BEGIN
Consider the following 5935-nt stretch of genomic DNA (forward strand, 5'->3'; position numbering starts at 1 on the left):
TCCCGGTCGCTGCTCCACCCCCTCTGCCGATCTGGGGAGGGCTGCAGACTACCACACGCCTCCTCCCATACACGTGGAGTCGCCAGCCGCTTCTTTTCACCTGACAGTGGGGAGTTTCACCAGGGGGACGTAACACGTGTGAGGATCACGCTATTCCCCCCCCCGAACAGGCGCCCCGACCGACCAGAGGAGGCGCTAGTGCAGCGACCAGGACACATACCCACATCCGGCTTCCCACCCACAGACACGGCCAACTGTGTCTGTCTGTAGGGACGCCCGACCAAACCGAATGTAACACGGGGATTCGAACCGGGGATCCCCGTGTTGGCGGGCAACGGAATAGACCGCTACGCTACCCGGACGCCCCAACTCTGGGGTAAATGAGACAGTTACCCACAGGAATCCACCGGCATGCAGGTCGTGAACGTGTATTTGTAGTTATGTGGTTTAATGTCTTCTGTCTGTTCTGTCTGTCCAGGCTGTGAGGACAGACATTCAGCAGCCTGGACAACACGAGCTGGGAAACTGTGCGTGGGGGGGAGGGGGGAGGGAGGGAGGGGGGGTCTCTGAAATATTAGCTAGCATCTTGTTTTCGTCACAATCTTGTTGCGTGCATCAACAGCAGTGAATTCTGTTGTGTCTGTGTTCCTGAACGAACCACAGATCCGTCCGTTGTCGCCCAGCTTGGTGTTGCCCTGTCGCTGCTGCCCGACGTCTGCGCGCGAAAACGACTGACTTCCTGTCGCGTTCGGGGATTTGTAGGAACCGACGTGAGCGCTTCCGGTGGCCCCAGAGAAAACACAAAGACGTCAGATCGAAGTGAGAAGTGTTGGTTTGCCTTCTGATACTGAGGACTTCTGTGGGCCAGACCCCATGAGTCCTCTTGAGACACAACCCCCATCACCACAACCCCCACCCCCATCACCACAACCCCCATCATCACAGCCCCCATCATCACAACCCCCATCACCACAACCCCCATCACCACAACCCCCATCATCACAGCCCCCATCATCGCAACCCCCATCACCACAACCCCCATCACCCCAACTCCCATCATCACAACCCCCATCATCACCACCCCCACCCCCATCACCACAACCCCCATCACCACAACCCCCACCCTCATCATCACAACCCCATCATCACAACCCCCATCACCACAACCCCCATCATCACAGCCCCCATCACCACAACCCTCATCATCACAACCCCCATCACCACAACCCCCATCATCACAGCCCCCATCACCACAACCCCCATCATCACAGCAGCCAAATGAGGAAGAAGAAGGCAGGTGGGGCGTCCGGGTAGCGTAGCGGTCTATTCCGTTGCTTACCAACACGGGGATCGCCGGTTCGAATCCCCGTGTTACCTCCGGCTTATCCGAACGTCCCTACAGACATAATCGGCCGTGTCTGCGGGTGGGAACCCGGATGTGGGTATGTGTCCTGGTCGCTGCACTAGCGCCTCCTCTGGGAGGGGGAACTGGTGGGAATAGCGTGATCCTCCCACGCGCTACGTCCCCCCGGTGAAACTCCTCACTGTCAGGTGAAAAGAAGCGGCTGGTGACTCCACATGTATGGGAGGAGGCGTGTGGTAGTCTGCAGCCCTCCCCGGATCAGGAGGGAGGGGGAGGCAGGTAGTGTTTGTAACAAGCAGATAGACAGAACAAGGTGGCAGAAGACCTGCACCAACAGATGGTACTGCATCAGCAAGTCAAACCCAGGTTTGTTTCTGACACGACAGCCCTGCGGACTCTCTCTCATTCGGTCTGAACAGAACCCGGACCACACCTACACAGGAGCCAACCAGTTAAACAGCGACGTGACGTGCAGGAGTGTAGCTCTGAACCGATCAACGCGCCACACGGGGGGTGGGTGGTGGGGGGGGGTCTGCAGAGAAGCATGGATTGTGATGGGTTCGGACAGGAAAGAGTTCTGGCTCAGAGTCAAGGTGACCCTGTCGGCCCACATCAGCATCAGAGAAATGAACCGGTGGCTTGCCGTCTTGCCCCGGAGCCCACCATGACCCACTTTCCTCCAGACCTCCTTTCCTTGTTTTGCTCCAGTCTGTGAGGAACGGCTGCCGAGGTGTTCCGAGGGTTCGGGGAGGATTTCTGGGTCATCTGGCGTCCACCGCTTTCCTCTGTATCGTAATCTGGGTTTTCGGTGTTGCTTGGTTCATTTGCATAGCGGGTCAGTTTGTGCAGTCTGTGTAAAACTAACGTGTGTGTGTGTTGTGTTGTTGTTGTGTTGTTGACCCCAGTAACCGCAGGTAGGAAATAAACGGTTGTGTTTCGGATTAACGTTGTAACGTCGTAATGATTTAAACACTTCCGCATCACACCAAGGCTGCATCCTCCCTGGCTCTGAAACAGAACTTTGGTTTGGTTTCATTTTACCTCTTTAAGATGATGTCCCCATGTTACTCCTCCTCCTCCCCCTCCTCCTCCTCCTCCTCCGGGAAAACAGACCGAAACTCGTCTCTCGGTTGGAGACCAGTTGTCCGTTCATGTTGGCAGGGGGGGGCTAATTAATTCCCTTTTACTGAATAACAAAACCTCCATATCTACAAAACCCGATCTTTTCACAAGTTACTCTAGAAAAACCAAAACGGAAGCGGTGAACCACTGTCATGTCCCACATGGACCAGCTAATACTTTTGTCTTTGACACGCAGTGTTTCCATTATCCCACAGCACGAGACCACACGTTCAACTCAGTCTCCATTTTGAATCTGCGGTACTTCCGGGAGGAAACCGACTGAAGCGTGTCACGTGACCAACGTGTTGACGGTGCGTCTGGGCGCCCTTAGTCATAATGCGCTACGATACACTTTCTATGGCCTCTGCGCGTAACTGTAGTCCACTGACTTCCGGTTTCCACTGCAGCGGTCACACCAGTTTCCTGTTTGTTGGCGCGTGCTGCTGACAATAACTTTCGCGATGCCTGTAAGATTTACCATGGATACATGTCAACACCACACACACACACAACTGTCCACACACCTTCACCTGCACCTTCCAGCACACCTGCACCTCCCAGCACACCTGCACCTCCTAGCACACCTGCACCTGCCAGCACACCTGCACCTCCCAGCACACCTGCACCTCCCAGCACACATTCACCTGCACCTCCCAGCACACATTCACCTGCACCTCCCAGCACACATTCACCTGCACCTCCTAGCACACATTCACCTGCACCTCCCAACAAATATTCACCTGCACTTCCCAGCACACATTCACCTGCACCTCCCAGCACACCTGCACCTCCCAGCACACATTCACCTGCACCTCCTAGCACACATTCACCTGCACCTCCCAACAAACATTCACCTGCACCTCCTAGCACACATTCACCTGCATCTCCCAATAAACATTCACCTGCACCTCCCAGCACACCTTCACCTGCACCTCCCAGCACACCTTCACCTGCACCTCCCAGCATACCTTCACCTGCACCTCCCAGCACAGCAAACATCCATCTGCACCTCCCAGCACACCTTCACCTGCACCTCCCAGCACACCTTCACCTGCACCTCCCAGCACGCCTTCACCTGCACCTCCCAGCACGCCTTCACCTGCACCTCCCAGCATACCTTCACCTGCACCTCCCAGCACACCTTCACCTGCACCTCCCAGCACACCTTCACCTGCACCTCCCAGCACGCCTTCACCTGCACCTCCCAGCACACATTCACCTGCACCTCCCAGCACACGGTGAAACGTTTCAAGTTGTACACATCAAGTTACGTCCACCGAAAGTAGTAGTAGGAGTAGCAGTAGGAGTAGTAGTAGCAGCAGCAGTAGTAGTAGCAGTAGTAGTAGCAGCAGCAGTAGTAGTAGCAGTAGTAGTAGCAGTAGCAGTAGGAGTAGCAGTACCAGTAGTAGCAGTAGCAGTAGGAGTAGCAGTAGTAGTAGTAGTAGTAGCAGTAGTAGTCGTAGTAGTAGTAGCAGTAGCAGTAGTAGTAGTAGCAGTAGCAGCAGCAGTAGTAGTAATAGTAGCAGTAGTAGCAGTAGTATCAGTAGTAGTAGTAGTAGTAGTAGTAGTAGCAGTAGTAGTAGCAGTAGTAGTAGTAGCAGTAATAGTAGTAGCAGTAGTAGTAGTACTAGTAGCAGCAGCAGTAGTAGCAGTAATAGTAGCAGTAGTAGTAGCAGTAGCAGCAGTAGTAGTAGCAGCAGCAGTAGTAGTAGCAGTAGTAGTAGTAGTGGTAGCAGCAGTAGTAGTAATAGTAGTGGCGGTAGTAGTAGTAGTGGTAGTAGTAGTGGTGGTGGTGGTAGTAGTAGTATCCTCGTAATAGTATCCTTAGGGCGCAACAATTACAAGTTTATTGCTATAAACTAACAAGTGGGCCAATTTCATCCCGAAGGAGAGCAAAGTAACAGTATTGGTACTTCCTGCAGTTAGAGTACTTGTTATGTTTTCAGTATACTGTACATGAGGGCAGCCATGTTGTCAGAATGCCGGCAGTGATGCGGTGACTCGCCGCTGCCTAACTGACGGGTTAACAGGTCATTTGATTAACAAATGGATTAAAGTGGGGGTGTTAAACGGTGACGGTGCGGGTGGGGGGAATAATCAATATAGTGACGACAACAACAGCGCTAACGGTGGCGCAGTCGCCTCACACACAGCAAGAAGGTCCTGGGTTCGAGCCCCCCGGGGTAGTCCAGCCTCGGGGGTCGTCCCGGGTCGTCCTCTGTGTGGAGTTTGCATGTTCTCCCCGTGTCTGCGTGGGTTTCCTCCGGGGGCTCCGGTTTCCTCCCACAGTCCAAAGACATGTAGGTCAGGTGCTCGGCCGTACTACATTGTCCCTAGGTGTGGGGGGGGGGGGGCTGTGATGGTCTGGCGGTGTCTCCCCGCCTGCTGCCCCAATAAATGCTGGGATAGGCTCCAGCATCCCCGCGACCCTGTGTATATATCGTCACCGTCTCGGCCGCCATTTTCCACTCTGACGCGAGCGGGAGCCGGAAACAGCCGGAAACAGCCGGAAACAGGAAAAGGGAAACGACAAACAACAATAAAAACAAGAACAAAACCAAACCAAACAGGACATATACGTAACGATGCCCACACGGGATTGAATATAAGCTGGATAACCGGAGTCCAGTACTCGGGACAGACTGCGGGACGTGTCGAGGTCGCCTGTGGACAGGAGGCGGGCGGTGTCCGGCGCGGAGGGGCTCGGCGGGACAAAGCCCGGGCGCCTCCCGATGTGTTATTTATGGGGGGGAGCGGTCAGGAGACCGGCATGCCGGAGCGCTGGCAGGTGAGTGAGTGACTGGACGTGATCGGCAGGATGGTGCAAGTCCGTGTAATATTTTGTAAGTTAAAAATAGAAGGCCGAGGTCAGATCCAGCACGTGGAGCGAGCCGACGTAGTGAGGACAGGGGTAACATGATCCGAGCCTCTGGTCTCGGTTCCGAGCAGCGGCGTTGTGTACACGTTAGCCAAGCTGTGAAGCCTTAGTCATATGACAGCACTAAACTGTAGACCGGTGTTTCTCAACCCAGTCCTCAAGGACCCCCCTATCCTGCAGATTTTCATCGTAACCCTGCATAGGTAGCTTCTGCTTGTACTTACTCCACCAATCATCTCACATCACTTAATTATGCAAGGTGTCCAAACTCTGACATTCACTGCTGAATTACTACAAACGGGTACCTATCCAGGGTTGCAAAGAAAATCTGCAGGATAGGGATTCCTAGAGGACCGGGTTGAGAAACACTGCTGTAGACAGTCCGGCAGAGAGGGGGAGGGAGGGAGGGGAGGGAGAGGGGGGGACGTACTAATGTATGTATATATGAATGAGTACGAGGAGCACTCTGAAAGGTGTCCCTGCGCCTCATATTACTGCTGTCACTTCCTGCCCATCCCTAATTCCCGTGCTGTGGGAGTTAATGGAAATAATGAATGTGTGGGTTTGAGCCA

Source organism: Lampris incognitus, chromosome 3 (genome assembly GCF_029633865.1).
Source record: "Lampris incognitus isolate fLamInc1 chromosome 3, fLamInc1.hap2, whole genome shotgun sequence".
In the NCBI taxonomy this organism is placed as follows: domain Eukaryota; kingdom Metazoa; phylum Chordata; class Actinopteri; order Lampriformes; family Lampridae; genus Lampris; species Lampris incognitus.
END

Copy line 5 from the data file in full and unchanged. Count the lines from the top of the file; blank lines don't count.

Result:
In the NCBI taxonomy this organism is placed as follows: domain Eukaryota; kingdom Metazoa; phylum Chordata; class Actinopteri; order Lampriformes; family Lampridae; genus Lampris; species Lampris incognitus.